Trump vows to appeal to Supreme Court after losing travel ban

© Reuters. Trump delivers statements at the American Mobility Center in the municipality of Ypsilanti

By Dan Levine and Mica Rosenberg

HONOLULU / NEW YORK (Reuters) – A defiant President Donald Trump has vowed to appeal to the US Supreme Court if necessary to fight for his revised travel ban, parts of which have been detained by two different federal judges in recent days.

However, the legal path ahead will be challenging, as lawsuits work their way through federal courts on opposite sides of the country, in Hawaii and Maryland, as well as in Washington state, where one judge may soon rule over another. defiance of the new ban. .

The first step for the Justice Department would likely be to file an appeal in one or both cases, an action that will likely come in a few days. Justice Department spokeswoman Sarah Isgur Flores declined to comment on the administration’s intentions.

In granting a temporary restraining order against the challenged ban in a lawsuit brought by the state of Hawaii, US District Judge Derrick Watson determined Wednesday that “a reasonable and objective observer … would conclude that the executive order was issued with the purpose of disapproving of a particular religion. “

Trump’s executive order would temporarily ban refugees and travelers from six predominantly Muslim countries. The president has said the ban is necessary for national security reasons.

Earlier Thursday, Federal District Judge Theodore Chuang issued a nationwide preliminary injunction in a Maryland case brought by refugee resettlement agencies represented by the American Civil Liberties Union and the National Immigration Law Center.

Chuang ruled that the groups are likely to be able to show that the travel ban portion of the executive order was intended to ban Muslims and, as a result, violates the religious freedom guarantee of the US Constitution. It did not mandate the refugee part of the ban.

“To avoid sowing seeds of division in our nation, upholding this fundamental constitutional principle at the core of our nation’s identity clearly serves a significant public interest,” Chuang wrote in his ruling.

The court orders, while the plaintiffs’ victories, are only a first step in litigation and the government could ultimately win their underlying case. Watson and Chuang were appointed to the post by former Democratic President Barack Obama.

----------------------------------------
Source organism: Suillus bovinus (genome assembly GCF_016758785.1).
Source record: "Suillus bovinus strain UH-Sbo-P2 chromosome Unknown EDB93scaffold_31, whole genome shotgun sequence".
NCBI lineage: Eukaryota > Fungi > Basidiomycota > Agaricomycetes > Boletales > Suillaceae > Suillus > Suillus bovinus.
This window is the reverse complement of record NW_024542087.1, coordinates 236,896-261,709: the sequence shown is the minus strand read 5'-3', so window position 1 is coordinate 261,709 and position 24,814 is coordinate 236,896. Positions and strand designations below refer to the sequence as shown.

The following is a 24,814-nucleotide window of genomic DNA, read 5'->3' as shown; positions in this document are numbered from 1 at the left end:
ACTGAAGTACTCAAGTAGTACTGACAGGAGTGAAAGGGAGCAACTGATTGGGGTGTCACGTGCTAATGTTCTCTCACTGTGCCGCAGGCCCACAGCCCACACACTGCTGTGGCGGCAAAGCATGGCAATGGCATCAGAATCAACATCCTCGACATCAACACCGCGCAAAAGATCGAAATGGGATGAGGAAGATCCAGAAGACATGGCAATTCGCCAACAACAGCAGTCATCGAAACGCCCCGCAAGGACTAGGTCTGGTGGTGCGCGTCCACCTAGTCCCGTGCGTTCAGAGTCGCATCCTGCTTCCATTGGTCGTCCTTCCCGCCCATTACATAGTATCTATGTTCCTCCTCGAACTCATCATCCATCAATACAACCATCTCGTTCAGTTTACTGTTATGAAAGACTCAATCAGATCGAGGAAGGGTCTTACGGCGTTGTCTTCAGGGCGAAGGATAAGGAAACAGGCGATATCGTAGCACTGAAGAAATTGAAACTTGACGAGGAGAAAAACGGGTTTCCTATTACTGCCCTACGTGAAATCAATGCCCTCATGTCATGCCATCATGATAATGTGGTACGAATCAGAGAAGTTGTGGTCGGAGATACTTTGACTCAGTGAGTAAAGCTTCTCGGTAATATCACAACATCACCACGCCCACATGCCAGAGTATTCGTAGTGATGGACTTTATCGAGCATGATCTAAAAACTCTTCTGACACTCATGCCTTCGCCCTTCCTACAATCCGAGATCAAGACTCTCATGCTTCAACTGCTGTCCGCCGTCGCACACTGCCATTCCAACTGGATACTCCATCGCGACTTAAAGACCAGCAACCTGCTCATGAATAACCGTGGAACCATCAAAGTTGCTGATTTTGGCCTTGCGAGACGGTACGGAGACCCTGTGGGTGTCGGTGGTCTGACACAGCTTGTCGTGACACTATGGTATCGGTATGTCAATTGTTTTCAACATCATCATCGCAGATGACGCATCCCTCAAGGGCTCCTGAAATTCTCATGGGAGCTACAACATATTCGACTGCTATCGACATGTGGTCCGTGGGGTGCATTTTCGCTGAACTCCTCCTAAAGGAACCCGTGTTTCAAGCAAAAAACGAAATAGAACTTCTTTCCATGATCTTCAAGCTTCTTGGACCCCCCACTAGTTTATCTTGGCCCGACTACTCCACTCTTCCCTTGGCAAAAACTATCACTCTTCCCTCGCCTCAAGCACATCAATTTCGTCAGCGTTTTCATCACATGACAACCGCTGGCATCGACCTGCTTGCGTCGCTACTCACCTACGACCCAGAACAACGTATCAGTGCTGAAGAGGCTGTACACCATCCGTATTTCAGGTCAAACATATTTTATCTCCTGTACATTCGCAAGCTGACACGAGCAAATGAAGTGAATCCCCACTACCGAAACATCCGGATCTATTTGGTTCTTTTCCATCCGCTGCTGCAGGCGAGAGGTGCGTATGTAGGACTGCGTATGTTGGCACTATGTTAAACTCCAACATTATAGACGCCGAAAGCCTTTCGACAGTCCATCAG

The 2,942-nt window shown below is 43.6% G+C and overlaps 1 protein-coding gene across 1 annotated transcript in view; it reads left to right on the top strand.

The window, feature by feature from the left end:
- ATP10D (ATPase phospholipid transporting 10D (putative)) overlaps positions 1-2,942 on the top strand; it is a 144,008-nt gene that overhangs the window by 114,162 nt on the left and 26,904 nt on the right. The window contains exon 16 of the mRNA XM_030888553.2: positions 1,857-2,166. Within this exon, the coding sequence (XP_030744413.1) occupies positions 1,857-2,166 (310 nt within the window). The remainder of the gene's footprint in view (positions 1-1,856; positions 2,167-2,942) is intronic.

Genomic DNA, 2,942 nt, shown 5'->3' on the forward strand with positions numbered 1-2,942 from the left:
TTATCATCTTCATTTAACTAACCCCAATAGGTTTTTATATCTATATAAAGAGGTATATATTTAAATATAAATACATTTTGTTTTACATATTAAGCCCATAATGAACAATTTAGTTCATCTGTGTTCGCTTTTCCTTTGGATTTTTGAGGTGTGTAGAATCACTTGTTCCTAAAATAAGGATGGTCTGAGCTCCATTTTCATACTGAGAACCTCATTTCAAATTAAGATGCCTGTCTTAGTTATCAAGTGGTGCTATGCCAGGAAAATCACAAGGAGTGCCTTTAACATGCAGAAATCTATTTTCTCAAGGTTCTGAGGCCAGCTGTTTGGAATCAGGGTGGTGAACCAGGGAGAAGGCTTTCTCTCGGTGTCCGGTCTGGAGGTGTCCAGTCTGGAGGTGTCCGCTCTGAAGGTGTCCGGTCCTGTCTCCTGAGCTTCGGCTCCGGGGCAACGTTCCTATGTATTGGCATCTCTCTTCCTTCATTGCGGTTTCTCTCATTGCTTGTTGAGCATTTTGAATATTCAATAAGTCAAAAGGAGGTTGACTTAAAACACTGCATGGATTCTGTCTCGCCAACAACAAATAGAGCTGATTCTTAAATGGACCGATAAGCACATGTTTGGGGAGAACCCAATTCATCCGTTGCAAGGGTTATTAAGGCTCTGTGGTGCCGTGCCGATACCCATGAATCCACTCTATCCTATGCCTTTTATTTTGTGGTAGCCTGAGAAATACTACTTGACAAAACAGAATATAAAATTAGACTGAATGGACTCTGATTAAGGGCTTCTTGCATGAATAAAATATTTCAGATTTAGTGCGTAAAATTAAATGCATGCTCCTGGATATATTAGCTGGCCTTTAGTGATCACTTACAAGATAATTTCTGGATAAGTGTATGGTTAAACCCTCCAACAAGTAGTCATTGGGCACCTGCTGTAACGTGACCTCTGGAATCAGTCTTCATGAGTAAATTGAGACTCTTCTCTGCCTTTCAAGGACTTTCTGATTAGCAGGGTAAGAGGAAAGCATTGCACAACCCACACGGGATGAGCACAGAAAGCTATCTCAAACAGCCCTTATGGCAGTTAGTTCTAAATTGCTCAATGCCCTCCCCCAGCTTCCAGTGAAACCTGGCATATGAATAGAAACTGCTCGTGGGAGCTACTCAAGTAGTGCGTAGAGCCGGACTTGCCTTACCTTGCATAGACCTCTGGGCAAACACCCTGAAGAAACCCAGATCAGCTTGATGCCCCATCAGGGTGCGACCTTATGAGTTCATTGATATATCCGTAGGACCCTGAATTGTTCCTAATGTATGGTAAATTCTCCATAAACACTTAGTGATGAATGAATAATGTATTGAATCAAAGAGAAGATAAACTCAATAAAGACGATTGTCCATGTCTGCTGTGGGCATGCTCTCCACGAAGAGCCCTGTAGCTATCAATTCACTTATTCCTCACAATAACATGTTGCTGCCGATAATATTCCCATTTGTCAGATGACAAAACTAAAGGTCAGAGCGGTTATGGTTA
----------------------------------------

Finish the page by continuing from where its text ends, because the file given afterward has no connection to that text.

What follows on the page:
Trump, speaking after Hawaii’s ruling at a rally in Nashville on Wednesday, called his revised executive order a “watered-down version” of the first.

The president said he would take the case “as far as necessary,” including to the Supreme Court, in order to obtain a ruling that the ban is legal.

The likely next stops if the administration decides to challenge the two rulings would be the US 4th and 9th Circuit Courts of Appeals. Both can be cold spots for Trump’s arguments, with the majority of justices in each appointed by presidents. Democrats.

Three Ninth Circuit judges upheld a restraining order on the first travel ban issued by a federal judge in Washington state. Rather than appeal further, the administration lifted the ban, promising to restructure it in a way that addressed legal issues.

The Supreme Court is currently divided between four conservative and four liberal justices, without a ninth judge since Antonin Scalia’s death more than a year ago.

Trump’s candidate to fill the vacant Supreme Court seat, Neil Gorsuch, a 49-year-old conservative, is likely to be asked about the travel ban next week when he appears before the Senate Judiciary Committee for a confirmation hearing. .

Republicans expect the Senate to vote to confirm Gorsuch for court in mid-April, which would likely be too late for him to intervene in an emergency appeal over the travel ban.

Trump signed the new ban on March 6 in an attempt to overcome legal problems with his January executive order, which caused chaos at airports and sparked mass protests before a Washington judge halted its enforcement in February.

Watson’s order is only temporary until the broader arguments of the case can be heard. He established a schedule of expedited hearings to determine if his ruling should be extended.

Trump’s first travel order was broader than the revised second order. Like the current one, it barred citizens of Iran, Libya, Somalia, Sudan, Syria and Yemen from entering the United States for 90 days, but it also included Iraq. The first travel order also banned all refugees for 120 days and indefinitely banned refugees from Syria. The revised travel order did not mandate separate treatment for Syrian refugees.

The revised order also excluded existing legal permanent residents and visa holders from the ban and provided exemptions for various categories of immigrants with ties to the United States.

Hawaii and other opponents of the ban claimed that the motivation behind it was Trump’s campaign promise of “a complete and total shutdown of Muslims entering the United States.”